Monday, 25 March 2013

History Highlights

Written by  Julie Abadirad
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Mandaean Bowl on display at the Royal Ontario Museum Mandaean Bowl on display at the Royal Ontario Museum

275 AD
The Kaftir inscription at Naqsh-I-Rustam mention religious groups that are persecuted at the hands of the Sassanians.

272 AD
This is the date associated with one of the earliest known Mandaean copyists named Zazai d-Gawazta, son of Hawa. He is the earliest copyist on the following: The Thousand and Twelve Questions, Alma Risaia Zuta , Diwan Masbuta d-Hibil Ziwa, Qolasta, and he is mention in the Abahatan Qadmaiia . The language at this time represents a fully developed Babylonian-Aramaic idiom and a poetic skill that has never been match or surpassed in any later Mandaean literature. The classical period ends with the redaction of the Ginza in the first Muslim century.

224 AD
The Mandaeans suffer persecution under the Sassanians (Persian dynasty 224 AD TO 640 AD)

200's AD
Mani is born and begins his religion of Manichaeanism--Mandaean material is used in the creation of this new religion.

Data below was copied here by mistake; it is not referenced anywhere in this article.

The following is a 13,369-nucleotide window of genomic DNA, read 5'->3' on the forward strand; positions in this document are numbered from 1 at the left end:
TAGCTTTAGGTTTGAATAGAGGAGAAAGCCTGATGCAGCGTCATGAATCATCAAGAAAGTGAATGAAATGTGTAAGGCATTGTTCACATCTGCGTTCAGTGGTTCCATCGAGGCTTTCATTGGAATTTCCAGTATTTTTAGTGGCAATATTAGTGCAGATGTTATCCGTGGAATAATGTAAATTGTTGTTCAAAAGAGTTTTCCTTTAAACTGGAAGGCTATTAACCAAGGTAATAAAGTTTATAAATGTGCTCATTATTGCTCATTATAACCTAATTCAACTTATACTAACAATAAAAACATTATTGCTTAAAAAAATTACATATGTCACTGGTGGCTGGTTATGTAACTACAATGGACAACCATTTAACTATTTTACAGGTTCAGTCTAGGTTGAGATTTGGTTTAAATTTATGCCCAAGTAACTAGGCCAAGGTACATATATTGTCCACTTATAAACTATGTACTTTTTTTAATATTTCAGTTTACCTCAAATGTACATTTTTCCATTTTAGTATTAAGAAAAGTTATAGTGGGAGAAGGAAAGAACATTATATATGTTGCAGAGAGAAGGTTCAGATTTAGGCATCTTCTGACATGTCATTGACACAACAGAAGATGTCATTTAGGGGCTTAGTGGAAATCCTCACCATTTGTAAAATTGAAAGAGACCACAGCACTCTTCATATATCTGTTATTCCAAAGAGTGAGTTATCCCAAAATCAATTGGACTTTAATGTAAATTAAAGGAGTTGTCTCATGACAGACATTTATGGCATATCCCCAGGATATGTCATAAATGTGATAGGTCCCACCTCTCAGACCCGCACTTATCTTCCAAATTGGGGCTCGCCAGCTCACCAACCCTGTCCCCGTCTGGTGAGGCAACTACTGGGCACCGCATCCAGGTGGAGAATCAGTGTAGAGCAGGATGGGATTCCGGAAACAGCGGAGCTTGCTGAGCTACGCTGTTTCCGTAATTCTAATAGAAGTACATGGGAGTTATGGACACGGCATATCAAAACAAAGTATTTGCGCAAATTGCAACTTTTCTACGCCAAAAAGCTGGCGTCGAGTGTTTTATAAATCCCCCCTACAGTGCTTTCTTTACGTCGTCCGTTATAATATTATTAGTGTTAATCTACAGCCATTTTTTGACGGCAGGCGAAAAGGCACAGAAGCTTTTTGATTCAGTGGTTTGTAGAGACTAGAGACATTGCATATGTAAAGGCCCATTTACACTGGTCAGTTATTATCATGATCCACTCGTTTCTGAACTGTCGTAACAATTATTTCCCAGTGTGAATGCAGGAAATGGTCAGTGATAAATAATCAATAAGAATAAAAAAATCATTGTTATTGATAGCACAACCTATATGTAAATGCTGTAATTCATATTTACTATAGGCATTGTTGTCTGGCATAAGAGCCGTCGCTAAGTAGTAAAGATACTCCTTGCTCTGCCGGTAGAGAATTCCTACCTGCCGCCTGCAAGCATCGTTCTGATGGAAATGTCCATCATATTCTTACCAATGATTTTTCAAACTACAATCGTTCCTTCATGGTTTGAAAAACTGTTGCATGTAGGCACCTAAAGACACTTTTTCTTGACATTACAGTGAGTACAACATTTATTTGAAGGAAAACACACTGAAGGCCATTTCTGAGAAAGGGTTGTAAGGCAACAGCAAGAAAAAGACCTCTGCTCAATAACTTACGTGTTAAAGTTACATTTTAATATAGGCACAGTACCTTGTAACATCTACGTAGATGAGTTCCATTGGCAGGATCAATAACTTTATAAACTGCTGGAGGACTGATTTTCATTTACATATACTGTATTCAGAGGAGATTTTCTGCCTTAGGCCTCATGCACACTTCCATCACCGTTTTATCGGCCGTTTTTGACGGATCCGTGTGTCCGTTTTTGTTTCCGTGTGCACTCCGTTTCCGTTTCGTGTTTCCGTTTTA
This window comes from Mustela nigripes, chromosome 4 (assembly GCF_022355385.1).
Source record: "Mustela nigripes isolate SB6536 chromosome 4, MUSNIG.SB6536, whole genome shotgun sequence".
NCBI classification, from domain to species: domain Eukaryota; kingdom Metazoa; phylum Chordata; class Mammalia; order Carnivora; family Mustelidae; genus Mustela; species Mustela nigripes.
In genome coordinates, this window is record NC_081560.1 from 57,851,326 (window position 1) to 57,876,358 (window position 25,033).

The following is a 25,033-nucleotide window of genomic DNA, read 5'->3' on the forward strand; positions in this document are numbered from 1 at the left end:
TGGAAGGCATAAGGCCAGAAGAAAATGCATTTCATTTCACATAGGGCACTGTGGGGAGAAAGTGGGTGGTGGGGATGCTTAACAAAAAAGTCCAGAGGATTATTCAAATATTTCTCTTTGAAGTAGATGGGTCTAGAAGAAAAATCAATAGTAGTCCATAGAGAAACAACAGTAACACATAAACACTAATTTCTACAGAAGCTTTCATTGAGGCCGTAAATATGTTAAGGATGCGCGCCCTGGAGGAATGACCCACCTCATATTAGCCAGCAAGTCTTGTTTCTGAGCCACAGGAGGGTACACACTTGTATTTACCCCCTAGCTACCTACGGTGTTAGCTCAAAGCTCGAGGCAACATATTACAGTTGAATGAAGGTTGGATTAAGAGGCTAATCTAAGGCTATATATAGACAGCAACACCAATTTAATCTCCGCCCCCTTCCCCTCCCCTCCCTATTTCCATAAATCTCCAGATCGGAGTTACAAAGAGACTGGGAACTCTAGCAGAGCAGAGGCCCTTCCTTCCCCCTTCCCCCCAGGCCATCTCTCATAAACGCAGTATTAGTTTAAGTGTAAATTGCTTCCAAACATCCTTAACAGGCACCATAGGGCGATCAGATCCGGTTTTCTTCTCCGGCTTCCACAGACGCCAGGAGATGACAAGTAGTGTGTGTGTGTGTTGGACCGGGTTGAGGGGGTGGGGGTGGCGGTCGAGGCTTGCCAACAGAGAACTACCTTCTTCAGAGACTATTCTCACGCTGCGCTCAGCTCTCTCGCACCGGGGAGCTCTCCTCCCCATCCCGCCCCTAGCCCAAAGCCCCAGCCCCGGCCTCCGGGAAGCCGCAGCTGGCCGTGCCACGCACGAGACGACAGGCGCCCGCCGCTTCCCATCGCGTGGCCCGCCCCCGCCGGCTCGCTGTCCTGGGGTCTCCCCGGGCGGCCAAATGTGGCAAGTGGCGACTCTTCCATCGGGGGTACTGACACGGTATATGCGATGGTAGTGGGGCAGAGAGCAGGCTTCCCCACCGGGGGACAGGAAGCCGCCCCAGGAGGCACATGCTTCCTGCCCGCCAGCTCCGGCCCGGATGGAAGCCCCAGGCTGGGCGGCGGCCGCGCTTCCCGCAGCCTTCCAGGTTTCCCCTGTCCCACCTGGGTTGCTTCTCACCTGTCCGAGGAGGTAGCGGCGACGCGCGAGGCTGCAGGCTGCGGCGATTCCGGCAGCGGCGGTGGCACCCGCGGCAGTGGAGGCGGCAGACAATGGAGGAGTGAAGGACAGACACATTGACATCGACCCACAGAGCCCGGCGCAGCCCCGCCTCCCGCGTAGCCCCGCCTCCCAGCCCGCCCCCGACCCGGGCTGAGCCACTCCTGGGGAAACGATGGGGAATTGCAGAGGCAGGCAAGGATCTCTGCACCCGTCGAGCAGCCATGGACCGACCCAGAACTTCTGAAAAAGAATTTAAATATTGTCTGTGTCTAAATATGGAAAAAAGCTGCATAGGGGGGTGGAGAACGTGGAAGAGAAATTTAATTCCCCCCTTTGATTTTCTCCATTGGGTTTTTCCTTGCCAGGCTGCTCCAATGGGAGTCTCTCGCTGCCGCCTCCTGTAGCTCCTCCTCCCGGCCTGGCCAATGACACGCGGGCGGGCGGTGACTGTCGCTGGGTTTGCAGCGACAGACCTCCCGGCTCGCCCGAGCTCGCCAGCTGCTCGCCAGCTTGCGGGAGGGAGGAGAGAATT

160 to 235 AD
Life of Hippolytus
Hippolytus tells of a book obtained by a man called "Elchasai". He got this book from Serae, a town of Parthia , and that he gave this to the Sobiai (assumed to be the Mandaeans). More than likely this person Elchasai received the book from the Sobiai (Mandaeans).

81 BC –224 AD
Kingdom of Elymais existed in which there is a form of script copied from the Mandaic. This form is called Elymaean and is considered by Macuch to be a late form of Mandaic instead of an earlier form. The main writing comes from a few inscriptions found in Khuzistan at Tang-e Sarvak and the Shimbar Valley .

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